1980 -1990 Obesity levels had remained between 12-14 percent from 1960 to 1980. After 1980 and then again in 1990, obesity grew dramatically until today when every state has obesity rates over 25 percent.  Type 2 diabetes is now reported to have a 1 in 3 lifetime risk.

1992 The Food Guide Pyramid was introduced, recommending 6-11 servings of breads, cereals, rice, or pasta a day without mentioning whole grain options.

2000 Soybean oil has 70 percent of the edible fat market in the U.S.  Lard consumption is less than 1 pound.  Sugar cons0umption in the U.S. 150 pounds per capita. Butter consumption is less than 4 pounds per capita

2004 After 50 years of Egg-beaters, low fat cheese, margarine, skinless chicken breasts, and highly processed soy and canola oils, two Food Guide Pyramids and 11 releases of the USDA Dietary Guidelines,  one third of Americans are obese; 25 percent are diabetic or pre-diabetic.

2008 Sugar consumption is now 160 pounds per capita. Compare that to the 15 pounds per capita in 1830.

2011 No More Pyramids A simplified MyPlate is introduced as the latest attempt at Food Guides. My Plate recommended 30% of the plate as grains, 30% vegetables, 20% fruit and 20% protein. A small circle represents dairy.

2015-16   The 2015 Dietary Guidelines were presented with little changes based on the latest research. Here is what they said and what they should have said.This is a big change  For the first time, our national health authorities are urging Americans to limit sugar to no more than 10% of daily calories. In a 2,000-calorie diet, 10% is 200 calories—the equivalent of about 12½ teaspoons of sugar. Yet we average 20 teaspoons a day. Based on scientific evidence that’s been accumulating for decades, dietary cholesterol (as opposed to blood cholesterol) just isn’t any concern anymore. For the first time, there is no limit on total fat. However, the advice to limit saturated fat is still in there—even though the evidence that saturated fat leads to heart disease has turned out to be pretty weak. An original report associated with the new guidelines called for cutting back on red meat, especially processed meat, but the final official guidelines due to the lobbying of the meat industry wanted its message weakened.

2010-2020 The American Journal of Clinical Nutrition published a landmark report that has turned current fat recommendations upside down. The verdict from the study is that “there is no significant evidence for concluding that dietary saturated fat is associated with an increased risk for heart disease. ’Over the same period, the use of drugs to treat high blood pressure and high cholesterol increased quite a bit. Meat consumption has been declining for the past few decades..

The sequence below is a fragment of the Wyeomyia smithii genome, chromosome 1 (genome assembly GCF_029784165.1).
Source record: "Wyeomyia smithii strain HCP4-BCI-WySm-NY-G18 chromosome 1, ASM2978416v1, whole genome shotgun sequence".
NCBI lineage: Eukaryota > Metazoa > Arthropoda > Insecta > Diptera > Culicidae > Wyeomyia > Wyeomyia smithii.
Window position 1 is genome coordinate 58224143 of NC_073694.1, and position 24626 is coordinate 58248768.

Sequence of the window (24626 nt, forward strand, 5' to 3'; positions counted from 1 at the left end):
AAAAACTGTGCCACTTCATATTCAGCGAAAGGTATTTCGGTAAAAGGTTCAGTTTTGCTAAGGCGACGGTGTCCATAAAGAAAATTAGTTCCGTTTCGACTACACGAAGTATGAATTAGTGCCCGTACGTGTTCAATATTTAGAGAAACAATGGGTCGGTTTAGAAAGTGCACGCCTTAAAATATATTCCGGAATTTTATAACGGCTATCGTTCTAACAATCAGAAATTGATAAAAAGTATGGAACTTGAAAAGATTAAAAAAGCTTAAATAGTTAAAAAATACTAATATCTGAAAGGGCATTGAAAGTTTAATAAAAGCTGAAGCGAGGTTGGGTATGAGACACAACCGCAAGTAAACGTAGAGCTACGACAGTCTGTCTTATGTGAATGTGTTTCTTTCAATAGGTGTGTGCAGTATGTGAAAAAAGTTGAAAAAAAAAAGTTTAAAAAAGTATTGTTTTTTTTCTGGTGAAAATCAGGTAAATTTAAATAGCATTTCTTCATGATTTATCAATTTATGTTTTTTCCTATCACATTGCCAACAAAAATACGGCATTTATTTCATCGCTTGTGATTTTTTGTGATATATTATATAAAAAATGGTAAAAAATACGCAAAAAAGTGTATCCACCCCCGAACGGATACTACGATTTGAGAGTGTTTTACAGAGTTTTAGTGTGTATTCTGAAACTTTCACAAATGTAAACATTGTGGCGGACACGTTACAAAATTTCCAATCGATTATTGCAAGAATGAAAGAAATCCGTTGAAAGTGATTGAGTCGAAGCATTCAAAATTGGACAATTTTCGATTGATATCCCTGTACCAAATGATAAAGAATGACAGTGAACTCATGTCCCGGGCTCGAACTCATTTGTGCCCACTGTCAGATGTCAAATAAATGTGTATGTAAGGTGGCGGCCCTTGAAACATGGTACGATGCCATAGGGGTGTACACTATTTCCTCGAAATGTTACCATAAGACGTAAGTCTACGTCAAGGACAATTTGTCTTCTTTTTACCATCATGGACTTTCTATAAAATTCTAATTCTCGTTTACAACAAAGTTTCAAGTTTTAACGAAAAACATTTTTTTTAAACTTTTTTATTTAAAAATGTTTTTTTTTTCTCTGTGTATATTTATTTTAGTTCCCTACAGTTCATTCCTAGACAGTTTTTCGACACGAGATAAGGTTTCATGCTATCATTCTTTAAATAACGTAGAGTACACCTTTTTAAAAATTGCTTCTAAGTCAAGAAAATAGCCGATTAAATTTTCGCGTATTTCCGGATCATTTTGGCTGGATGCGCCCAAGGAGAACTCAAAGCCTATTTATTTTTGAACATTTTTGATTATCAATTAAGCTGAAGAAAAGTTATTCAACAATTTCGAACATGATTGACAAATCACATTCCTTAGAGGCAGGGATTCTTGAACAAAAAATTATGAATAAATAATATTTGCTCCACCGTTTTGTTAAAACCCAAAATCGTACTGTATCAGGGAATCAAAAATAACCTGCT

In the last decade the prevalence of Type 2 diabetes has increased by almost a percentage point. Over the same period, obesity has increased by three percentage points. If that trend continues, heart disease rates may again rise. Unless we have been infected by a yet to be discovered obesity virus, we have a national eating disorder that needs to be fixed.

MY OPINION

Big food has made quite a mess of our food supply. Is saturated fat the culprit it was made out to be?  Can excess refined vegetable oils, sugar or fructose be  blamed?

Will our food culture ever be able to return to a diet of whole, real foods to replace the refined, processed, chemical-laden foods forced upon us by the food industry? The debate continues and we will see what trends are coming with the advent of the new Dietary Guidelines due in 2020. We should also hope that these guidelines are not encumbered by the influences of the food industry – but don’t count on it.

 

 

Living in Our Diet Culture

 

Lately I have begun to read the  experiences of primarily women who have lived the diet culture. Most of  their accounts are heart-breaking and present to other young women a glimpse into the world of weight loss. Many never recover and their dieting habits continue throughout life.

This particular account caught my attention since she is only 22 years old and already understands and seems to have realized the dieting activities all too well. I thank her for her input.

Just in case you’re a little rusty in metrics, In the article, she states at age 13 her weight and height as 70 kg (154 lbs) and her height in cm. as 1.67 cm (around 5’5″). This weight/height results in a Body Mass Index of 25.6 (just at the cutoff for the normal weight category but hardly overweight (in the article she states a few pounds overweight)

The article makes some excellent points:

Women have a tough time meeting the standards of body image in our society and often find it nearly impossible- we are always about 5 pounds overweight or 5 pounds underweight, never perfect and either judged by others or ourselves.

Many dieters self-report binge-eating which is common among people who attempt to follow a restrictive diet and also may suggest incidences of a sort of food addiction syndrome. There is an established binge-eating disorder  characterized by the following:

  • Rapid consumption of extremely large amounts of food (several thousand calories) in a short period of time.
  • Two or more such episodes of binge-eating per week over a period of six months.
  • Eating in secret.
  • Lack of control over eating or an inability to stop eating during a binge.
  • Post-binge-eating feelings of self-hatred, guilt, depression or disgust.
  • Eating until uncomfortably full.

It is estimated that 10-15% of people enrolled in commercial weight-loss programs suffer from this disorder.